Axitinib plus best supportive care resulted in significantly longer progression-free survival and time to tumor progression and higher clinical benefit rate than placebo plus best supportive care in patients with advanced hepatocellular carcinoma (HCC), a new study published online ahead of print in the journal Annals of Oncology has shown.1

For the phase 2 study, researchers sought to assess the efficacy and safety of axitinib, a potent and selective vascular endothelial growth factor receptors 1-3 inhibitor, plus best supportive care in patients with locally advanced or metastatic HCC.

Researchers enrolled patients with HCC and Child-Pugh Class A who progressed on or were intolerant to 1 prior antiangiogenic therapy and randomly assigned them 2:1 to receive axitinib twice daily combined with best supportive care or placebo plus best supportive care.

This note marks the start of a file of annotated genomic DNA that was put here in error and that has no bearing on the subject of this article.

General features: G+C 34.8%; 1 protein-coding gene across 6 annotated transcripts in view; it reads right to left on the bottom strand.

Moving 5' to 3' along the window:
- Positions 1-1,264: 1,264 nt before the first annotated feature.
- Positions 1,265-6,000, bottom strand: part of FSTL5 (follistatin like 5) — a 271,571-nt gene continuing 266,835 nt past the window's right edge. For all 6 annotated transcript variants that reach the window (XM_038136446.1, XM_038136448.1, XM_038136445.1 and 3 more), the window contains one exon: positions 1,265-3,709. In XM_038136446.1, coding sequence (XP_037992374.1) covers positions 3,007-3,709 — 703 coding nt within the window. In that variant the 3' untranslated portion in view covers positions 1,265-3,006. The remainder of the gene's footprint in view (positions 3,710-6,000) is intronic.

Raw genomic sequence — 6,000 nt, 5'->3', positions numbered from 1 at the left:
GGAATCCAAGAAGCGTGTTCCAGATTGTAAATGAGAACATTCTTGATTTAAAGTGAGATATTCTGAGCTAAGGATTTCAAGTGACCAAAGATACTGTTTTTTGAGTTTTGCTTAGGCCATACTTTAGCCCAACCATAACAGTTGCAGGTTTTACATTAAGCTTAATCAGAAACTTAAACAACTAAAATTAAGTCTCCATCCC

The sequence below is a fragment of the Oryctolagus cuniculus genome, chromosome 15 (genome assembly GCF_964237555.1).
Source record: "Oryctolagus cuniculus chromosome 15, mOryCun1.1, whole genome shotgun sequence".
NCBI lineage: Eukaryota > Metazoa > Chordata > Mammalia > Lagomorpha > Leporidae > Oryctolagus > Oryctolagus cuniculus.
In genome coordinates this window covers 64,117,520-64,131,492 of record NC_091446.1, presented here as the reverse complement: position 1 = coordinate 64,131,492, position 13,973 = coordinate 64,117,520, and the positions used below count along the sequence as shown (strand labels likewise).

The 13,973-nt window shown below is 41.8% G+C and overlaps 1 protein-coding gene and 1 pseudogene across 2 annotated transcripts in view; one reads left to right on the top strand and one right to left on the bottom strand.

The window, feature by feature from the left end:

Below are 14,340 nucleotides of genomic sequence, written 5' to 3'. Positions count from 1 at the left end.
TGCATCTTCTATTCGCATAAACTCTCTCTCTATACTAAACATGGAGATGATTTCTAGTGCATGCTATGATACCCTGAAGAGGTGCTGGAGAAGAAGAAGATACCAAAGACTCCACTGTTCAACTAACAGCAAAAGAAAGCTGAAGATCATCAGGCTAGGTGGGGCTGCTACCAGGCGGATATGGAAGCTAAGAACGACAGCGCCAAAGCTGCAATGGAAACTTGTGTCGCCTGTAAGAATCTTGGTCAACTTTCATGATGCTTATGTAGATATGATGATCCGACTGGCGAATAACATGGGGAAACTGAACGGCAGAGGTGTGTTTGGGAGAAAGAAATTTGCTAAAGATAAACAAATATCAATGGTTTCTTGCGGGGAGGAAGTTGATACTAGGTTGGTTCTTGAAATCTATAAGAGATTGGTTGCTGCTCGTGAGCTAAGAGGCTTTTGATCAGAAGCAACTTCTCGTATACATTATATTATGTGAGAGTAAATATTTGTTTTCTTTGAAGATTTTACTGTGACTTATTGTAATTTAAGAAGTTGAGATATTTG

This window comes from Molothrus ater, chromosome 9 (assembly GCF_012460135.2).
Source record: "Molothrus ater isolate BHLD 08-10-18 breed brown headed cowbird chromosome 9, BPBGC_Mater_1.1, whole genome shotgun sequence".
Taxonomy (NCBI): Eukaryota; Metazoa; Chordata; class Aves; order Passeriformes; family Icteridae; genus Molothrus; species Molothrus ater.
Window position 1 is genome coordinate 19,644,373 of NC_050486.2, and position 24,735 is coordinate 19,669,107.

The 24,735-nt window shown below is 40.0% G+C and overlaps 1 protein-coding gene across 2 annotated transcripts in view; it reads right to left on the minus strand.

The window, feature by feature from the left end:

Results showed no significant difference in overall survival, the primary endpoint, between axitinib and placebo; however, improvements favoring axitinib plus best supportive care were observed in progression-free survival, time to tumor progression, and clinical benefit rate.

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Researchers found that there was no significant difference in overall response rate between the 2 treatment arms and patient-reported outcomes favored placebo plus best supportive care.

In regard to safety, the most common adverse events in the axitinib group were diarrhea, hypertension, and decreased appetite.

Reference

  1. Kang Y-K, Yau T, Park J-W, et al. Randomised phase II study of axitinib versus placebo plus best supportive care in second-line treatment of advanced hepatocellular carcinoma [published online ahead of print September 18, 2015]. Ann Oncol. doi: 10.1093/annonc/mdv388.